By Hoa Nguyen
Publication Date: September 6, 2016
ISBN# 9781940696348 (5.5x9 104pp, paperback)
ISBN# 9781940696355 (5.5x9 104pp, limited edition hardcover)
The poems in Violet Energy Ingots contain a sense of dis-ease, rupture, things frayed, and grief—as love shimmers the edges. Ryo Yamaguchi describes Nguyen’s writing as “a kind of stuttering with intelligences, impressions, and emotions flaring up as the words find their pathways.” As grounded in the earth as in the stars, her poems are reminders of the possibilities of contemplation in every space and moment.
Listed in the top poetry books of fall 2016 by Publishers Weekly
SHORTLISTED for the 2017 Griffin Poetry Prize
In her first book of new work since Red Juice: Poems 1998–2008, Nguyen further develops her impactful, complex, and lyrical style. Nguyen’s poems blend startling imagery with a calming sense of stasis. Her work has been described as a feminist ecopoetics, the basis of which can be seen in moments of subtle fascination with the natural world.
Nguyen’s playful criticism of our society of the spectacle shows how we deflate the currency of ancient nobility by our own reductive values surrounding identity and beauty, as she cries the old songs down the river.
The New York Times
Hoa Nguyen’s poems tread delicately but firmly between the linear demands of narrative and syntax on the one hand and between registers of speech and forms of address on the other. There are spaces for breath, and asides hovering in parentheses. There are also the slippages in language, in the slide from, say "staring" through "starving" and "starring" to "scarring". Everything is at once tangential yet surprisingly direct. This is where the pleasure and depth reside: in the off balancing of the language and its pure, uncalculated tone. What are the poems about? Many things, often simple and direct, like food, or sex, or rivers, or sickness. The poems are packed with fine precisions and particulars. But there is politics too, sometimes startlingly straight as in the poem about Andrew Jackson or sharp-edged as in "Screaming". Violet Energy Ingots is a fully mature work in that it is confident of both its voice and its readers’ alertness. It makes its own space. It demands it and holds it.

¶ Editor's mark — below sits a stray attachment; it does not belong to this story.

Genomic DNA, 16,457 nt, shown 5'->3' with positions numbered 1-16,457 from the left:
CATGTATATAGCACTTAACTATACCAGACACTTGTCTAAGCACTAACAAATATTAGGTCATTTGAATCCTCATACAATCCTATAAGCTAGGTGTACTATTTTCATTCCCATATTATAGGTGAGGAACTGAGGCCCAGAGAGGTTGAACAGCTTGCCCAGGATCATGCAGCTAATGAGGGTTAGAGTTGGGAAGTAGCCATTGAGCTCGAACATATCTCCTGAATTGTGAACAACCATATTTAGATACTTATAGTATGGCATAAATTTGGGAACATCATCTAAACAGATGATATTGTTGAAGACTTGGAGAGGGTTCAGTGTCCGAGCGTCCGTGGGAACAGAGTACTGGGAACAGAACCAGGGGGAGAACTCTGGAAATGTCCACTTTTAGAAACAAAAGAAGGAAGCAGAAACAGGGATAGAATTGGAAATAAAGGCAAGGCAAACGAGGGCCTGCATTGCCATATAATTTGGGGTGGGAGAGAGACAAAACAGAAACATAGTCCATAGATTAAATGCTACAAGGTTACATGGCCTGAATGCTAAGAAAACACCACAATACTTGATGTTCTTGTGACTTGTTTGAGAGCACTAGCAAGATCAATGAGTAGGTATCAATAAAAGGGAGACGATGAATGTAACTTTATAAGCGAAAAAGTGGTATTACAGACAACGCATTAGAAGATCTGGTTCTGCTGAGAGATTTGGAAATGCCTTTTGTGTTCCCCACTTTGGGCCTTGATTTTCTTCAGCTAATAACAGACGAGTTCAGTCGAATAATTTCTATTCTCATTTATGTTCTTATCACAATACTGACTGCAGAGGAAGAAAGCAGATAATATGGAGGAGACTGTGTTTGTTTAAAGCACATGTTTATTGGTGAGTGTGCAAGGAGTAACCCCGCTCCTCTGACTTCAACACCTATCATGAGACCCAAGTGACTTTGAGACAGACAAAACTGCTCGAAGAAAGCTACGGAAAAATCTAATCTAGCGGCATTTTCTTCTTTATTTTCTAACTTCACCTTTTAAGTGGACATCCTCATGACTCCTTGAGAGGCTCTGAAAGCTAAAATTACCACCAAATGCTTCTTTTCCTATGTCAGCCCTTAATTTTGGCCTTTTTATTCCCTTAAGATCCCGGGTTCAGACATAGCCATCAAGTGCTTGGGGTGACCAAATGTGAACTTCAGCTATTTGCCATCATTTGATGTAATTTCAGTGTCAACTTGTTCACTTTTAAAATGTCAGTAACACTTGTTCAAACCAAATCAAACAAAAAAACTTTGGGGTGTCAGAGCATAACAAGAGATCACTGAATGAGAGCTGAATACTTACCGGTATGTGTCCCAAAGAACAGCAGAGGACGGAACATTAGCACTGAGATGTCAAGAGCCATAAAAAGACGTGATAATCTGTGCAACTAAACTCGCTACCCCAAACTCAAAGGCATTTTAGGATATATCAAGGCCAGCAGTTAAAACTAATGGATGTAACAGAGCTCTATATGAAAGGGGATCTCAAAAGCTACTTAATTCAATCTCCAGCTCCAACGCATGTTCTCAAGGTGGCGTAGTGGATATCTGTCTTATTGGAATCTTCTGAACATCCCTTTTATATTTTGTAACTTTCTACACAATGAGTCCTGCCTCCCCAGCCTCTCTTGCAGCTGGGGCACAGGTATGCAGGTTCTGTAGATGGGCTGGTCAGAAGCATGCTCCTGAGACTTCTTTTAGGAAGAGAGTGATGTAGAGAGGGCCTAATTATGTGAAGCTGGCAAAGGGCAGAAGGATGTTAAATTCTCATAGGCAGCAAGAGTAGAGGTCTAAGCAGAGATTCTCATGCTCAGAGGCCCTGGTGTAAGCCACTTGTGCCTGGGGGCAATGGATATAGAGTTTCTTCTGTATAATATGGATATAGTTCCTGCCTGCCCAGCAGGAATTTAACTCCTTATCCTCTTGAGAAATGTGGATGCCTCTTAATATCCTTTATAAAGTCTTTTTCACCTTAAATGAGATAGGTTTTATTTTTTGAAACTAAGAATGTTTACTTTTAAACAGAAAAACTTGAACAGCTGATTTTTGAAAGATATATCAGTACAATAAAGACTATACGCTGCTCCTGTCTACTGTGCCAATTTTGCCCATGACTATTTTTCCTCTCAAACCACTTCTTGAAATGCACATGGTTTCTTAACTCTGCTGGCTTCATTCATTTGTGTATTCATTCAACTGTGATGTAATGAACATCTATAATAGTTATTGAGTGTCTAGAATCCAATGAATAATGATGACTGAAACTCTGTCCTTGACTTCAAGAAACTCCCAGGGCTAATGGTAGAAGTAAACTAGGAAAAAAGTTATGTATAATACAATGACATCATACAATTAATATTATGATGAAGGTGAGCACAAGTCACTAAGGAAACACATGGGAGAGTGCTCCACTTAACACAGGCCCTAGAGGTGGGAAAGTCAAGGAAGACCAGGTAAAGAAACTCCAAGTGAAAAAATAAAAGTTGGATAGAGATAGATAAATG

Judges' Citation from the Griffin Poetry Prize
We quickly fall into a deep trust that whatever she says is earnest to the utmost, is a matter of personal importance....We feel freer to suspend our need for immediate understanding; we feel encouraged to accept uncertainty as a necessary aspect of both the self and poetry. Though at first glance her work may look too challenging to enjoy, these familiarizing and reassuring effects make Nguyen one of the best experimental poets a novice reader can pick up.
The poems themselves are violet energy ingots, a series of tenuous knowing moments that eschew the monumental gestures of narrative, polemic, or other familiar forms our cultures have made to mark modernity’s abuses of power. Monumental gestures that give us something to say when asked for an account. Instead, the poems take up the work of showing the way that the very fabric of the daily, of language, and of our selves are marked by historical trauma.
Karla Kelsey, Constant Critic
If ever there were a collection of poetry to read between sweeping the floors and scrubbing the dishes, the body moving through a place where thoughts of pharaohs float with thoughts of tomatoes and terry-cloth bathrobes, it would be this one.